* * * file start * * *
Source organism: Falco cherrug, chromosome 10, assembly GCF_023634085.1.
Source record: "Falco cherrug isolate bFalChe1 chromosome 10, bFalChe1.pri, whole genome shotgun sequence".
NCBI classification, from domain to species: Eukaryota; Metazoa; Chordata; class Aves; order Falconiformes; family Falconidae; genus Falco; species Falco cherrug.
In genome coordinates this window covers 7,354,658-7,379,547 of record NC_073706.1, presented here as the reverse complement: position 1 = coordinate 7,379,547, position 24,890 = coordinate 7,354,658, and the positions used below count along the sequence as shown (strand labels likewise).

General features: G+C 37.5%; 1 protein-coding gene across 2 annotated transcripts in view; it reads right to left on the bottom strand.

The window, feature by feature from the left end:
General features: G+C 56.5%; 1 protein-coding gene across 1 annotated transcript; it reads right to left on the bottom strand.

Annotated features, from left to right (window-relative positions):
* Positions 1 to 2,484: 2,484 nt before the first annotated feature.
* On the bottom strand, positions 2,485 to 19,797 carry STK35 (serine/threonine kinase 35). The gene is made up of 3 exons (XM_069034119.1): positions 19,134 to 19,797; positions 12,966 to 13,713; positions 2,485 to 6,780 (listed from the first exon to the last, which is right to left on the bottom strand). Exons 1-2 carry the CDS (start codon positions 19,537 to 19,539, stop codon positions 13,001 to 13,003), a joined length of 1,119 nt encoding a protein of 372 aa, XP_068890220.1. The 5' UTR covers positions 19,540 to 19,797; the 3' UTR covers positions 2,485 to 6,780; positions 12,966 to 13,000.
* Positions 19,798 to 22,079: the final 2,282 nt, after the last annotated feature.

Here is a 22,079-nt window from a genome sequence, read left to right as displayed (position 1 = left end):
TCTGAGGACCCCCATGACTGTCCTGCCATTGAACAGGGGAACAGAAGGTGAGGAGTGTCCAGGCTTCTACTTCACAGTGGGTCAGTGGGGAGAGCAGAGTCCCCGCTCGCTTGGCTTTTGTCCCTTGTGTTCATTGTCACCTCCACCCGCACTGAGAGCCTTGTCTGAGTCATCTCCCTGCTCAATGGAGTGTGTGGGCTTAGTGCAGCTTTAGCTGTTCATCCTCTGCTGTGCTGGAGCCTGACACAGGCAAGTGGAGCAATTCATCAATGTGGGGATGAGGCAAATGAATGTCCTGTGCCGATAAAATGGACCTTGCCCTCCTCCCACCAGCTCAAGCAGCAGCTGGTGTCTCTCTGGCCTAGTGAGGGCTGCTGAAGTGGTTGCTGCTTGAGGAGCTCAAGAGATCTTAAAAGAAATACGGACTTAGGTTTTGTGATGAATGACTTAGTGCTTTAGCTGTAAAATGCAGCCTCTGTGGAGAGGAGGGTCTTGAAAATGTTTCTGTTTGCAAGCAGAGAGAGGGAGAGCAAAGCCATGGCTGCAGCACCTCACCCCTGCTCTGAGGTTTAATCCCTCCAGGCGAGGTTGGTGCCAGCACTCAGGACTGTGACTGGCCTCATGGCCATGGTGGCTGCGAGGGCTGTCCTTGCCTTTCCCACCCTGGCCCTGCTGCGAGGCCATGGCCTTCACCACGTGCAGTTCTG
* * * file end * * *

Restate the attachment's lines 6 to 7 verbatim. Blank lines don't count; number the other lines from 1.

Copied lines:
The window, feature by feature from the left end:
General features: G+C 56.5%; 1 protein-coding gene across 1 annotated transcript; it reads right to left on the bottom strand.